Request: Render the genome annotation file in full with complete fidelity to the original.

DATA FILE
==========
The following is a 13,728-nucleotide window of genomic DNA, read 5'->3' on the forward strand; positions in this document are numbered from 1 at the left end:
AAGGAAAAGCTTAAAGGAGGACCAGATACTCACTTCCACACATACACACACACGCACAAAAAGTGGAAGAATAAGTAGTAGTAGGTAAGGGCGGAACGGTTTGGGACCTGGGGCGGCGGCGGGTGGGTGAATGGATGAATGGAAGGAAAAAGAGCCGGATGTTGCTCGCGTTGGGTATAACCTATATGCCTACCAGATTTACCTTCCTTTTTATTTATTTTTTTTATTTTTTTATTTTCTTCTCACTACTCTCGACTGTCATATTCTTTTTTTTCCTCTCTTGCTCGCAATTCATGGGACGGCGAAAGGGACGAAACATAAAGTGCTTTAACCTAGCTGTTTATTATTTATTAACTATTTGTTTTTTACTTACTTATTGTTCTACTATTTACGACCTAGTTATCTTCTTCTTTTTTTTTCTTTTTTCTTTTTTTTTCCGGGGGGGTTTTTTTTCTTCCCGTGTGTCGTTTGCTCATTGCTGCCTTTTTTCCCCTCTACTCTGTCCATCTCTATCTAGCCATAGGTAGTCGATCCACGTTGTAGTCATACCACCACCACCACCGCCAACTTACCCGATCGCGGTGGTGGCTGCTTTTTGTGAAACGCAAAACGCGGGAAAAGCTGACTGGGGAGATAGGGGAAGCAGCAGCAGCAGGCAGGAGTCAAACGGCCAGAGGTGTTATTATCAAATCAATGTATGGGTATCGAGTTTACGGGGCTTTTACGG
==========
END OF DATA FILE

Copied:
The following is a 13,728-nucleotide window of genomic DNA, read 5'->3' on the forward strand; positions in this document are numbered from 1 at the left end:
AAGGAAAAGCTTAAAGGAGGACCAGATACTCACTTCCACACATACACACACACGCACAAAAAGTGGAAGAATAAGTAGTAGTAGGTAAGGGCGGAACGGTTTGGGACCTGGGGCGGCGGCGGGTGGGTGAATGGATGAATGGAAGGAAAAAGAGCCGGATGTTGCTCGCGTTGGGTATAACCTATATGCCTACCAGATTTACCTTCCTTTTTATTTATTTTTTTTATTTTTTTATTTTCTTCTCACTACTCTCGACTGTCATATTCTTTTTTTTCCTCTCTTGCTCGCAATTCATGGGACGGCGAAAGGGACGAAACATAAAGTGCTTTAACCTAGCTGTTTATTATTTATTAACTATTTGTTTTTTACTTACTTATTGTTCTACTATTTACGACCTAGTTATCTTCTTCTTTTTTTTTCTTTTTTCTTTTTTTTTCCGGGGGGGTTTTTTTTCTTCCCGTGTGTCGTTTGCTCATTGCTGCCTTTTTTCCCCTCTACTCTGTCCATCTCTATCTAGCCATAGGTAGTCGATCCACGTTGTAGTCATACCACCACCACCACCGCCAACTTACCCGATCGCGGTGGTGGCTGCTTTTTGTGAAACGCAAAACGCGGGAAAAGCTGACTGGGGAGATAGGGGAAGCAGCAGCAGCAGGCAGGAGTCAAACGGCCAGAGGTGTTATTATCAAATCAATGTATGGGTATCGAGTTTACGGGGCTTTTACGG